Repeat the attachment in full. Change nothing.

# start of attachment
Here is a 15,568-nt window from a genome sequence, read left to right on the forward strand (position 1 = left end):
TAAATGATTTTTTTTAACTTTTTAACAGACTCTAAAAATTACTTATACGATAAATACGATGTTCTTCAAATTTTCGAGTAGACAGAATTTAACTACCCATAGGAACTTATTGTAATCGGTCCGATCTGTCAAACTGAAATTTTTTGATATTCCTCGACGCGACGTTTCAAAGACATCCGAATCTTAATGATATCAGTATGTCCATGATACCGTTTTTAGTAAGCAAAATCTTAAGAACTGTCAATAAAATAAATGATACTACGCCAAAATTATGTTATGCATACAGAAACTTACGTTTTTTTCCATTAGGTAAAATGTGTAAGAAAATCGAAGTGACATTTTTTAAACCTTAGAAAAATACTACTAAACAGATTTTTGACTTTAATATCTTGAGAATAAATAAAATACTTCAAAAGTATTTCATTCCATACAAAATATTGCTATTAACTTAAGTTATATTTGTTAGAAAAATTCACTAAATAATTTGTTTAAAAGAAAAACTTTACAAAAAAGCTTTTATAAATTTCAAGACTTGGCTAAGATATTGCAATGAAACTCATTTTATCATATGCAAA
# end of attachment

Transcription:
Here is a 15,568-nt window from a genome sequence, read left to right on the forward strand (position 1 = left end):
TAAATGATTTTTTTTAACTTTTTAACAGACTCTAAAAATTACTTATACGATAAATACGATGTTCTTCAAATTTTCGAGTAGACAGAATTTAACTACCCATAGGAACTTATTGTAATCGGTCCGATCTGTCAAACTGAAATTTTTTGATATTCCTCGACGCGACGTTTCAAAGACATCCGAATCTTAATGATATCAGTATGTCCATGATACCGTTTTTAGTAAGCAAAATCTTAAGAACTGTCAATAAAATAAATGATACTACGCCAAAATTATGTTATGCATACAGAAACTTACGTTTTTTTCCATTAGGTAAAATGTGTAAGAAAATCGAAGTGACATTTTTTAAACCTTAGAAAAATACTACTAAACAGATTTTTGACTTTAATATCTTGAGAATAAATAAAATACTTCAAAAGTATTTCATTCCATACAAAATATTGCTATTAACTTAAGTTATATTTGTTAGAAAAATTCACTAAATAATTTGTTTAAAAGAAAAACTTTACAAAAAAGCTTTTATAAATTTCAAGACTTGGCTAAGATATTGCAATGAAACTCATTTTATCATATGCAAA